All in all, it is a solid expansion, and takes the game in a very different direction from the base game. Subsequent expansions have followed this model, from what I can tell, and provide a completely new adventure deck for the game. I’ve only played Omens of Ice up to this point, but it looks like all the other expansions also have a solid brick of adventure cards to work through.
So I’ve worked out that I’ve played Elder Sign 40 times now, since first picking it up in 2012. That isn’t really a lot of games for 11 years, I’ll grant you, but I suppose there was a lull in games generally from 2015. I often find that I have lots of peaks and troughs with this game, though. In many ways, I think it could actually be one of my absolute favourite games – it’s pretty self-contained, even accounting for the expansions, and I think I have had so much enjoyment from the base game alone, that I don’t always feel the need for any expansions to make it good. Of course, the expansions are always welcome, but it surprises me at times how I don’t automatically think to play with any of them.
Last week, I played with Gates of Arkham three times in a single day, mainly because I had the time and inclination to get an expansion out for the game, but it surprised me just how much I was enjoying the Streets of Arkham mode. I’ve now played with the expansion more in the last week than I have in the eight years since it was released! I think more than anything, I enjoyed getting back to the Arkham locations, and my first game (Finn Edwards and Norman Withers vs Atlach-Nacha) was such a washout that I had to shuffle up and re-set. I next went with my most recent duo in Arkham Horror LCG, Mandy Thompson and Tony Morgan (which was fun to dig into the next expansion, Omens of Ice, for his card), and that was a great game, very wide-ranging, with Mandy joining the Silver Twilight Lodge and Tony racking up quite the body count during the course of the game. Indeed, it was Tony’s soujourn into Ry’leh that gained three elder signs at a critical moment to ensure Mandy was able to pull out a win.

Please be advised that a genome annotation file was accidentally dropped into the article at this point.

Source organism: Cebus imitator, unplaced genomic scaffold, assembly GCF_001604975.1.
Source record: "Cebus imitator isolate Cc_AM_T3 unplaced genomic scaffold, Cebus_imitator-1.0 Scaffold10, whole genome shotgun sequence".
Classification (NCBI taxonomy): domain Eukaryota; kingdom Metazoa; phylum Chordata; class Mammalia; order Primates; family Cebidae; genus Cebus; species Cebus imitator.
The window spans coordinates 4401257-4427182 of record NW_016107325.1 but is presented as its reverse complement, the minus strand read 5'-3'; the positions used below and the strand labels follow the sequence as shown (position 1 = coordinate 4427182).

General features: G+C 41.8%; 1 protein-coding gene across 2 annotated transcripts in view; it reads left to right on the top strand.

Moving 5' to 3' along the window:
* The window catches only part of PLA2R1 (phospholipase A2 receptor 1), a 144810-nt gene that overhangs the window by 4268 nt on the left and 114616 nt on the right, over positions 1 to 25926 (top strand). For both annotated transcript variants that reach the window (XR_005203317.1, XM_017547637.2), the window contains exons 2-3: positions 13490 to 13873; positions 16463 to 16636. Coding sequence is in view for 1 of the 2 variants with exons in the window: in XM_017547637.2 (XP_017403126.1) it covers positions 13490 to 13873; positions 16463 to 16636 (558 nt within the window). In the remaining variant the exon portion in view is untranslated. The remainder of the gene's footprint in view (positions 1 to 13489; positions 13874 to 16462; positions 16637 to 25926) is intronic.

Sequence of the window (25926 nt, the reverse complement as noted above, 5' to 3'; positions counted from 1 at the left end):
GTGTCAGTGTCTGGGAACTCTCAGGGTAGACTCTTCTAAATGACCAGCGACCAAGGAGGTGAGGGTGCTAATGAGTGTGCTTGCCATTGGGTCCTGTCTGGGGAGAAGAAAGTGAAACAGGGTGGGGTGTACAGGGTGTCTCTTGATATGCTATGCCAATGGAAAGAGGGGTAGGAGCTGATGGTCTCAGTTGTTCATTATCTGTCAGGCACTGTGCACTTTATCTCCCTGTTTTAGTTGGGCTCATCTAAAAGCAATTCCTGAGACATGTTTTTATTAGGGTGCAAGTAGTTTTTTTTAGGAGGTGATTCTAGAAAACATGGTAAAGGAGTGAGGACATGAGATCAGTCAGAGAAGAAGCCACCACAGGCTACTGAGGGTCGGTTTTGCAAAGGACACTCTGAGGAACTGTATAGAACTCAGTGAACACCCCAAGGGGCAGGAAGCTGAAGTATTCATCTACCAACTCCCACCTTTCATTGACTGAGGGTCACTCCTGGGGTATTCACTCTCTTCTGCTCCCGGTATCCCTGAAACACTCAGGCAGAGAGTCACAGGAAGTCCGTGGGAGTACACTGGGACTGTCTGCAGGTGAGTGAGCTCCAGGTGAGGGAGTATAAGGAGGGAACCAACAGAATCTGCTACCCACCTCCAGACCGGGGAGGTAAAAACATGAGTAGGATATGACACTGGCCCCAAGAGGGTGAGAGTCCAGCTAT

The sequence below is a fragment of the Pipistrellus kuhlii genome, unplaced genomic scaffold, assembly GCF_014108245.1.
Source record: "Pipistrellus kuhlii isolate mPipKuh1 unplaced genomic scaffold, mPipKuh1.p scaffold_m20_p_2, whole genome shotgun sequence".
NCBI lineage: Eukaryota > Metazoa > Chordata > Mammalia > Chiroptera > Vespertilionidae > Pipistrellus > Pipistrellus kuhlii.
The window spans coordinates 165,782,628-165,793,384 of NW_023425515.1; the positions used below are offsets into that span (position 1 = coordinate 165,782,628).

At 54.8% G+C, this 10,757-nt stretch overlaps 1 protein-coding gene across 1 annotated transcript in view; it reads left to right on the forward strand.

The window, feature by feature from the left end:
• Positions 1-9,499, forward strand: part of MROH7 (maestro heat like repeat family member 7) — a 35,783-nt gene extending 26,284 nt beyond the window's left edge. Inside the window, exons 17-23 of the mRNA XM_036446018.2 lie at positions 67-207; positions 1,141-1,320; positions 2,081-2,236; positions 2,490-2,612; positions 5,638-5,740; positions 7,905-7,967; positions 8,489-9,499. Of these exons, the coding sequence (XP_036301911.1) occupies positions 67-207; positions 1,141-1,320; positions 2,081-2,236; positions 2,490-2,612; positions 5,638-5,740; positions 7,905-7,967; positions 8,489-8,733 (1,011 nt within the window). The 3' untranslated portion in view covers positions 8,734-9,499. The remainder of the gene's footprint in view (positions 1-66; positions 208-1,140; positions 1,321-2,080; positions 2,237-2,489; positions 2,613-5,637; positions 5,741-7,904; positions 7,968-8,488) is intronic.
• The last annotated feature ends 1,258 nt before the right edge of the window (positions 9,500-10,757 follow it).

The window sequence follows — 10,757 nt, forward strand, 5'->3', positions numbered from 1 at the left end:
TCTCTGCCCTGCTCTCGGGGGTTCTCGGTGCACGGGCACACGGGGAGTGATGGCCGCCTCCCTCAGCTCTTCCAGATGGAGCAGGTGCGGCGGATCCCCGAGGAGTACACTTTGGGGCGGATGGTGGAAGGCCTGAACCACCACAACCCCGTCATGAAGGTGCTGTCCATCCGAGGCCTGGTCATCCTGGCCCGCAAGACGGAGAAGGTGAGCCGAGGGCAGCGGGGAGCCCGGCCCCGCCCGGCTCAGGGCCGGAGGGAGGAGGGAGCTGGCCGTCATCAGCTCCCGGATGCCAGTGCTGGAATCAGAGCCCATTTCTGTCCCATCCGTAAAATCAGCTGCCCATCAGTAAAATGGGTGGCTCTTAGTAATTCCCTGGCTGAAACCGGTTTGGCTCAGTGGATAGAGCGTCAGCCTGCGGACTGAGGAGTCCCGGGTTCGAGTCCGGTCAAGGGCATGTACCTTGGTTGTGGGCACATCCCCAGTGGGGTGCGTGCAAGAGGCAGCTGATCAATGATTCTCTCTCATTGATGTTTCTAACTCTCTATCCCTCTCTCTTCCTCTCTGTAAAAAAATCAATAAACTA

For the big 40, I had a bit of a composite game with investigators from Unseen Forces and an Ancient One from the base game, playing in Streets of Arkham mode, and it was really glorious. It helped, somewhat, that there weren’t a great deal of elder signs coming up as rewards, so as Hastur needed 13 to seal him away, the game went on quite long. But that just helped to really immerse myself in the proceedings. I was playing as Mark Harrigan and Diana Stanley, a classic combination that I enjoy ever since I had read the brief intro text in the Eldritch Horror rulebook. Having such a long game allowed me to experience more of what the game has to offer, although I was bizarrely rolling exceptionally well, to the point where it almost became boring – Diana was blessed early on, and re-joined the Order of the Silver Twilight. Mark was able to get so many items, and keep getting them, as well as a huge amount of clues, that it was never really a problem for him, either. I do like his passive ability to complete tasks in any order, regardless of an arrow – I think him and Amanda Sharpe from the base game (who can complete any number of tasks simultaneously) would be quite a potent combo.
There’s no doubt about it, the Streets of Arkham game mode is a lot more involved than the regular museum game. There is so much going on, it is a definite improvement on the base game in that sense. I suppose you could say that the base game will draw people in, but this expansion is the one that makes Elder Sign a real board game. Well, it’s all cards and dice, but you know what I mean. A lot of people online have said that it’s the only way they would now play the game, and I can see why they would say that. It definitely feels like the Arkham experience, and I think I want to try and mix-and-match more stuff from across the base game, Unseen Forces, and this one for some hefty games going forward!